Long before it was a $100 million film starring Brad Pitt’s rakish haircut, Moneyball was an introspective glimpse into the inner workings of Major League Baseball. And in his bestselling book, author Michael Lewis described the traditional way teams were run, prospects were graded and the revolutionary changes brought about at the dawn of the century by Oakland A’s general manager Billy Beane. Along with his team of mathematically-inclined assistants—sabermetricians, as they've become known—Beane brought to the table a new way to measure players efficiency: statistical analysis. He used this metric to gauge players on the team, players he wanted, and players he wanted to draft.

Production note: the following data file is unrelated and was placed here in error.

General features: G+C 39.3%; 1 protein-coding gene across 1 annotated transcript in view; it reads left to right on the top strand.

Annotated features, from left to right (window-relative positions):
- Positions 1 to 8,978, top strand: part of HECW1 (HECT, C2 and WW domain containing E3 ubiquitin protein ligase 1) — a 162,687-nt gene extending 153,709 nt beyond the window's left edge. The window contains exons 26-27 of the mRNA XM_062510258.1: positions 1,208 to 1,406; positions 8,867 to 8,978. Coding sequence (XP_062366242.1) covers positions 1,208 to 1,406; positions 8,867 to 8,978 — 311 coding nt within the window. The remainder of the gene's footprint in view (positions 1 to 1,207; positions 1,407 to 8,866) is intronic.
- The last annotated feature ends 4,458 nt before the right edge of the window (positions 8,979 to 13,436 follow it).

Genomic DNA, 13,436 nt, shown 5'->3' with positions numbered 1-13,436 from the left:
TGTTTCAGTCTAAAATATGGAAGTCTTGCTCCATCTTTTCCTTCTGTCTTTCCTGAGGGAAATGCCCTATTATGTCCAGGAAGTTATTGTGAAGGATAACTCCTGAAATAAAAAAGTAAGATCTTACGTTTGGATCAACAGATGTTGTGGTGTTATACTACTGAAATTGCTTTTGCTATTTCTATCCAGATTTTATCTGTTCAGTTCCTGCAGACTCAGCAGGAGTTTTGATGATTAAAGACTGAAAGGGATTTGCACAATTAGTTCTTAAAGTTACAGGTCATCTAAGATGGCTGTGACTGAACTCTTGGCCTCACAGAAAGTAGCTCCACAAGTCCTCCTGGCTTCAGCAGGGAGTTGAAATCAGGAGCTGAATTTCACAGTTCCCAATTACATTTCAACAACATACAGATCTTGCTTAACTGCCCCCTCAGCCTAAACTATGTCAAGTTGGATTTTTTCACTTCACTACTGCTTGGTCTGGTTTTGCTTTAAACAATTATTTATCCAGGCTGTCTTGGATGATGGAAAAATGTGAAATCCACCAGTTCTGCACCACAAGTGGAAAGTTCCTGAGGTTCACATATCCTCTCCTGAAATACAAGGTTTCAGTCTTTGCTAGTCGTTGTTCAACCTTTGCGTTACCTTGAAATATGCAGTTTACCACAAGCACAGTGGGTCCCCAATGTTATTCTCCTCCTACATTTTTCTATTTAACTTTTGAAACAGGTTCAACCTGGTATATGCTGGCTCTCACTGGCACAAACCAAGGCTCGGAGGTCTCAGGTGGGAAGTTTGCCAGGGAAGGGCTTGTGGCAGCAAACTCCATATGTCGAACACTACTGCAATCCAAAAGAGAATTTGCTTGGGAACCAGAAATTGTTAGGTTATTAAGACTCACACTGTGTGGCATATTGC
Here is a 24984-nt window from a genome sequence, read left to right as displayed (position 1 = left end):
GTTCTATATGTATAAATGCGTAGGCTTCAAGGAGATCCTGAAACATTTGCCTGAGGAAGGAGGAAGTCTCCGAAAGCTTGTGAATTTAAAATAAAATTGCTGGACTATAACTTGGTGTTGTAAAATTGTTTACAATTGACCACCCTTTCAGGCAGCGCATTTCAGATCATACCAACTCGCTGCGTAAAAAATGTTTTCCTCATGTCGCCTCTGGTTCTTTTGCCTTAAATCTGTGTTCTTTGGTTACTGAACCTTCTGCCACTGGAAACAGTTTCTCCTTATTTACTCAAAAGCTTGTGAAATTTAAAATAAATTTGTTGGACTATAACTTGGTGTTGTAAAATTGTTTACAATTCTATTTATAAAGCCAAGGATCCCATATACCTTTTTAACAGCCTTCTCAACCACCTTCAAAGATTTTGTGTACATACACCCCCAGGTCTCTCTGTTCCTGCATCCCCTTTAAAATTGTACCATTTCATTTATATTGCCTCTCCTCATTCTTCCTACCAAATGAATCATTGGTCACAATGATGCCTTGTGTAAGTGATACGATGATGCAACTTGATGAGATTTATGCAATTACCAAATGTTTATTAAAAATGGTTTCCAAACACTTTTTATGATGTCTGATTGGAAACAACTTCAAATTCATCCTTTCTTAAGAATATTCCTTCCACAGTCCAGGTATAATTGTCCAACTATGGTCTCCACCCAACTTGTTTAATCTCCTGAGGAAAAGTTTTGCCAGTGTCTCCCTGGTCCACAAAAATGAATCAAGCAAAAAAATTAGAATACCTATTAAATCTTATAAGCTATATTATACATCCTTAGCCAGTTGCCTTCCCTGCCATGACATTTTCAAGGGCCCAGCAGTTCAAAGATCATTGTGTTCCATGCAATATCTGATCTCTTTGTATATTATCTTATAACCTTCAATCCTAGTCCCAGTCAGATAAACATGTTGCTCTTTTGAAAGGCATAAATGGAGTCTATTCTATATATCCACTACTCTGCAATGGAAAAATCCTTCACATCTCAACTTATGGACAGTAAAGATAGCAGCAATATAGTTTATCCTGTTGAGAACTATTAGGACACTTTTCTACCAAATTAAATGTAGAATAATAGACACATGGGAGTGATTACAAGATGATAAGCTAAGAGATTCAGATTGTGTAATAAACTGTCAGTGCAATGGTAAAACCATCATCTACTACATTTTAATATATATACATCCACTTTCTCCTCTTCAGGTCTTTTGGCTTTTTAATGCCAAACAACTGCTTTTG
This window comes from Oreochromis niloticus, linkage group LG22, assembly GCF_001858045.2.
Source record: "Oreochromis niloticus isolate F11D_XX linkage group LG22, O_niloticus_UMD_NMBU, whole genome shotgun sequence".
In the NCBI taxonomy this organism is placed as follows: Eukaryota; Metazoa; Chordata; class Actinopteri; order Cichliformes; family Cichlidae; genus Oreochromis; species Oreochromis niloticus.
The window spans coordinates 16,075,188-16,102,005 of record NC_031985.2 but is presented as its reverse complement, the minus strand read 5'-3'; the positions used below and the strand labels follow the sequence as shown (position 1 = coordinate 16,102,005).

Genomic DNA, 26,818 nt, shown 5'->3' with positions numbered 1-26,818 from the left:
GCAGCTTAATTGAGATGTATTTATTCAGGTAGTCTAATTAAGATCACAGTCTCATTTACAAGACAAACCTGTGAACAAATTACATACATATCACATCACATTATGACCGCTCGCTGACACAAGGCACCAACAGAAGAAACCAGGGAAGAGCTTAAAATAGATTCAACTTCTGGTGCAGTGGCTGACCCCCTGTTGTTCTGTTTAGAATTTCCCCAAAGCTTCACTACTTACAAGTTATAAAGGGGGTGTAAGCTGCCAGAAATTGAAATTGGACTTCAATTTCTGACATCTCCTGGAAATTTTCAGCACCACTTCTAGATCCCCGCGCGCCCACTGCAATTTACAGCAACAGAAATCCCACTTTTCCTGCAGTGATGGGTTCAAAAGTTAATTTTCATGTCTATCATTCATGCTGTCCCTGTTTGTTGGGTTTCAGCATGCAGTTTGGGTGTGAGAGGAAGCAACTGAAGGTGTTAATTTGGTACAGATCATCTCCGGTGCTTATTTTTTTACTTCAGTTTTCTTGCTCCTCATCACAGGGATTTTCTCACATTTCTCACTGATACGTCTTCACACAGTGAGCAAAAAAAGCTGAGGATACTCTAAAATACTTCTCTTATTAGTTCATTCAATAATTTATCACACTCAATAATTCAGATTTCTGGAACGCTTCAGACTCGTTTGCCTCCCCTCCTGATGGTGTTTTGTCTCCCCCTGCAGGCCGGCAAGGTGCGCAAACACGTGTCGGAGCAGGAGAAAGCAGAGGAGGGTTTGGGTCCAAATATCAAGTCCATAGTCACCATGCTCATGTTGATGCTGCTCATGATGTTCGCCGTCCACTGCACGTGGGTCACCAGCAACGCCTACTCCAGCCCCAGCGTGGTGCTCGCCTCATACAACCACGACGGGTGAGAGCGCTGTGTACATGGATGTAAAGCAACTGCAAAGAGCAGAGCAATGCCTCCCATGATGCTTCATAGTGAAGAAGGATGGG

Turning the old yardsticks of offensive production—batting average, home runs, and RBI—on their head, Beane and his sabermetricians put their theories to the test in the trade market, in the free agent market, and more than anywhere else, in the 2002 amateur draft.
The draft, as Lewis explained it, was to be the real make-it-or-break-it moment for the testing of sabermetric theories, and it was via the draft that Beane would prove to the world that his way was not just the best way, but the only sane way for teams to scout talent.
Now, ten years later, it’s time to sit in judgment.